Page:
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Author Topic: garlic growers. . .a ?  (Read 1712 times)
amymcg
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« on: December 19, 2005, 04:15:45 PM »

I usually grow garlic, started in November and wintered in the ground. This year was busy for me and I didn't get mine in the ground.  I have a short growing season, do you think it would be possible to plant my cloves in early spring and still get a harvest?
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thomashton
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« Reply #1 on: January 06, 2006, 11:06:26 AM »

Wow, I don't know. This is my first year growing garlic (and other alliums for that matter).

I know last spring I had just returned from Iraq and was living at my in-laws home. We had some garlic that had sprouted in April so I put about 6 cloves out in the ground out back. Two months later they were huge (at least above ground). I found work and moved aobut 2 hours away. On my next visit I found that my in-laws had gotten rid of them assuming they were weeds, so I don't know.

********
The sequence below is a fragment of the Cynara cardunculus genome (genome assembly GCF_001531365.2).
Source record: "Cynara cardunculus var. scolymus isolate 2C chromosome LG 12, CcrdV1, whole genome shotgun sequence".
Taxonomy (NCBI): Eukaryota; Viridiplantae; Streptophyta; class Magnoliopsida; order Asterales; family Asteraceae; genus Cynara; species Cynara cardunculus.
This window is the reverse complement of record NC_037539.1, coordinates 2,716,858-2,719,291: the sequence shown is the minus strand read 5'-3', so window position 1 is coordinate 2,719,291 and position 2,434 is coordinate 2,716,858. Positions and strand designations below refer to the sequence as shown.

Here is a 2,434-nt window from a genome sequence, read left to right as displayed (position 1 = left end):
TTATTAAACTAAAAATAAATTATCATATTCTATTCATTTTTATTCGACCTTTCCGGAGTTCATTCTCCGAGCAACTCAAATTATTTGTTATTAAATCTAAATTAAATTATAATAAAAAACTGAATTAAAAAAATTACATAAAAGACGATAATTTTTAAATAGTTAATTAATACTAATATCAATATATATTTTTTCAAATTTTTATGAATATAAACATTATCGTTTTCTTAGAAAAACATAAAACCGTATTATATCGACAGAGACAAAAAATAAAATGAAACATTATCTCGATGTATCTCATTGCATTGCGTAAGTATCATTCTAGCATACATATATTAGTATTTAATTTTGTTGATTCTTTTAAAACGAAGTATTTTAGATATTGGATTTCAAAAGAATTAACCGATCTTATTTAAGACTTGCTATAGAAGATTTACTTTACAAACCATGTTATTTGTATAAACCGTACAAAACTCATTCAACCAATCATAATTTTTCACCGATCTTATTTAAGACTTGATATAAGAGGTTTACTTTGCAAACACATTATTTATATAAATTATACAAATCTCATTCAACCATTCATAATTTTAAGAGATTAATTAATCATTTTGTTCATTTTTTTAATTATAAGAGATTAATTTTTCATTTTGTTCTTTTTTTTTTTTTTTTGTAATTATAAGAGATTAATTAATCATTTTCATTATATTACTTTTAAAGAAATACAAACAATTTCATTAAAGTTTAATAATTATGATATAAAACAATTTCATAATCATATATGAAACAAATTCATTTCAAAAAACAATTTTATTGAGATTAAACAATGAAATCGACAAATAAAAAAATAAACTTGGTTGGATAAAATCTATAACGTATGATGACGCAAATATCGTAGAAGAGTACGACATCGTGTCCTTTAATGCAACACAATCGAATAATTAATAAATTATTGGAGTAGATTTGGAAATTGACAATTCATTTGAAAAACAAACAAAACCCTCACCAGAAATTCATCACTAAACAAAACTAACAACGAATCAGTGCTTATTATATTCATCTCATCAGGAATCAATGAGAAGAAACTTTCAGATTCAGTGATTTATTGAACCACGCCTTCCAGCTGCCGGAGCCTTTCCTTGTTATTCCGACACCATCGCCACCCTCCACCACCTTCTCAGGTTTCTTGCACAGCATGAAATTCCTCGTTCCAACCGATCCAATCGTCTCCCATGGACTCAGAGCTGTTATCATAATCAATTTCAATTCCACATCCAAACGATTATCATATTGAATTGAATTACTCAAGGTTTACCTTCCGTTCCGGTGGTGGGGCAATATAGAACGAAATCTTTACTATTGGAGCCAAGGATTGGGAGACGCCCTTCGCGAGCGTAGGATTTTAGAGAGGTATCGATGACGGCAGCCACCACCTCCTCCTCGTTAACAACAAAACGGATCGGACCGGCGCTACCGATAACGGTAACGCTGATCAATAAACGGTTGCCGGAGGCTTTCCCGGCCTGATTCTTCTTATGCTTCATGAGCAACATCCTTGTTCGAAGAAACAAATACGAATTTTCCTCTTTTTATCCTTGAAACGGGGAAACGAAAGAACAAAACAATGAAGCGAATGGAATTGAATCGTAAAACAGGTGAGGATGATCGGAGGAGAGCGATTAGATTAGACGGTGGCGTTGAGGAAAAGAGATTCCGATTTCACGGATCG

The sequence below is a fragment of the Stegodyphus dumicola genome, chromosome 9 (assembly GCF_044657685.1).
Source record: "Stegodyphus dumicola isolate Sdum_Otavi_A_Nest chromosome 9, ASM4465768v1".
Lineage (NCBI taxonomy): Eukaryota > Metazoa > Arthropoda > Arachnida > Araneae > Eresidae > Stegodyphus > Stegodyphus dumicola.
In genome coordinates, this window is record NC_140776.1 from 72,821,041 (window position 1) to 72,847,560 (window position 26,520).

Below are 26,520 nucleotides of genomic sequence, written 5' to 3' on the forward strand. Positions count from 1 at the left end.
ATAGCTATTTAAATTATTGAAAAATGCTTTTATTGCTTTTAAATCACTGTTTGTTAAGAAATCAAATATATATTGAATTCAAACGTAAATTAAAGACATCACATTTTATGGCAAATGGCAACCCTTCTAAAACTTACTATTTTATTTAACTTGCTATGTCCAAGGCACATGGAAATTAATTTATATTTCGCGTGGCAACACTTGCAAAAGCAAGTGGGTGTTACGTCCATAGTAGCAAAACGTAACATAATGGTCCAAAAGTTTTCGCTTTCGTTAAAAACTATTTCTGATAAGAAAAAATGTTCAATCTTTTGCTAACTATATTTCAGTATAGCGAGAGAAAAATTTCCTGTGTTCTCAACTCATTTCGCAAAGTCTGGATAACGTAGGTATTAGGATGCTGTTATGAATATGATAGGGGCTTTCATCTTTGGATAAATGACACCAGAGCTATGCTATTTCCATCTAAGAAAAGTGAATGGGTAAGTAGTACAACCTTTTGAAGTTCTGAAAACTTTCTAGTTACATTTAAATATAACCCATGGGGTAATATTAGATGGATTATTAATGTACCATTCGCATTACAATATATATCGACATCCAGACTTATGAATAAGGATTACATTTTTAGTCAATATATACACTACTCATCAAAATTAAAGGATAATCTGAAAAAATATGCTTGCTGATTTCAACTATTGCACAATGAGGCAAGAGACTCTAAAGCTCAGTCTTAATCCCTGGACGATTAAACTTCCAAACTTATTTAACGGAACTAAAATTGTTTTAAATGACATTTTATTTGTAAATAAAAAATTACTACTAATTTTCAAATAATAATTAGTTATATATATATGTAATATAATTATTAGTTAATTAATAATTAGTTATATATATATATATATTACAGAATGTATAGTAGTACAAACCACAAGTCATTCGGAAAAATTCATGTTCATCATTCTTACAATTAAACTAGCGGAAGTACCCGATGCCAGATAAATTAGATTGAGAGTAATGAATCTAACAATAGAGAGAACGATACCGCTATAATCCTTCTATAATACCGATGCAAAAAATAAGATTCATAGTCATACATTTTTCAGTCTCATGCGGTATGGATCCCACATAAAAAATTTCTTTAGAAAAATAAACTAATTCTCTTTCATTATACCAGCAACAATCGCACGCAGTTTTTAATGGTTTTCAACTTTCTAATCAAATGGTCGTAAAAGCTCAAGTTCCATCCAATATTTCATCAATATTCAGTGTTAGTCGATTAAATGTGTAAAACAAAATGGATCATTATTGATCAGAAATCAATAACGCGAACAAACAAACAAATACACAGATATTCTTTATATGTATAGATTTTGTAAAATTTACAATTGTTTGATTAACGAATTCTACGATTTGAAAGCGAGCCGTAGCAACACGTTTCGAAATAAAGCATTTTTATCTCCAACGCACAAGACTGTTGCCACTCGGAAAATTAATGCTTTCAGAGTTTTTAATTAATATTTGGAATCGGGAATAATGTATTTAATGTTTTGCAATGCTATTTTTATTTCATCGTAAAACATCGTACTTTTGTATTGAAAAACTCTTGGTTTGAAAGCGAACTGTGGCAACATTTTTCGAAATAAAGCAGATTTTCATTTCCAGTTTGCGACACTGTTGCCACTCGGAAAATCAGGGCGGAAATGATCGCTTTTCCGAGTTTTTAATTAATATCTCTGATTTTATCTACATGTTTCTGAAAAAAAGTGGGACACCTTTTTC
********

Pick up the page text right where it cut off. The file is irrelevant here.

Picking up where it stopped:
This year however, I do have a bunch of garlic planted (back in late October). Got about 8 varieties along with 2 shallots and a multiplier onion. We'll see how it works this time.
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After 18 months of reading and preparation, my girls finally arrived on April 11th (2006)!
Phoenix
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« Reply #2 on: January 08, 2006, 03:43:21 PM »

You can still plant them in the spring Amy, but they will not grow into a typical garlic bulb, instead they will develop into a garlic onion.

The individual cloves of a garlic bulb should be planted in the fall in order to sprout and start it's development.  The sprouted clove grows as an individual onion type of bulb then goes dormant as the ground freezes, and it is this freezing period which causes the developing garlic onion  to undergo a transformation into a garlic bulb containing multiple cloves.

It is commonly said that garlic needs 40 days below 40 degrees in order to develop into a bulb.
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amymcg
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« Reply #3 on: January 10, 2006, 08:01:54 AM »

Ahh, Okay Phoenix, Thanks for the info.  I think I'll just for go the garlic this year then.
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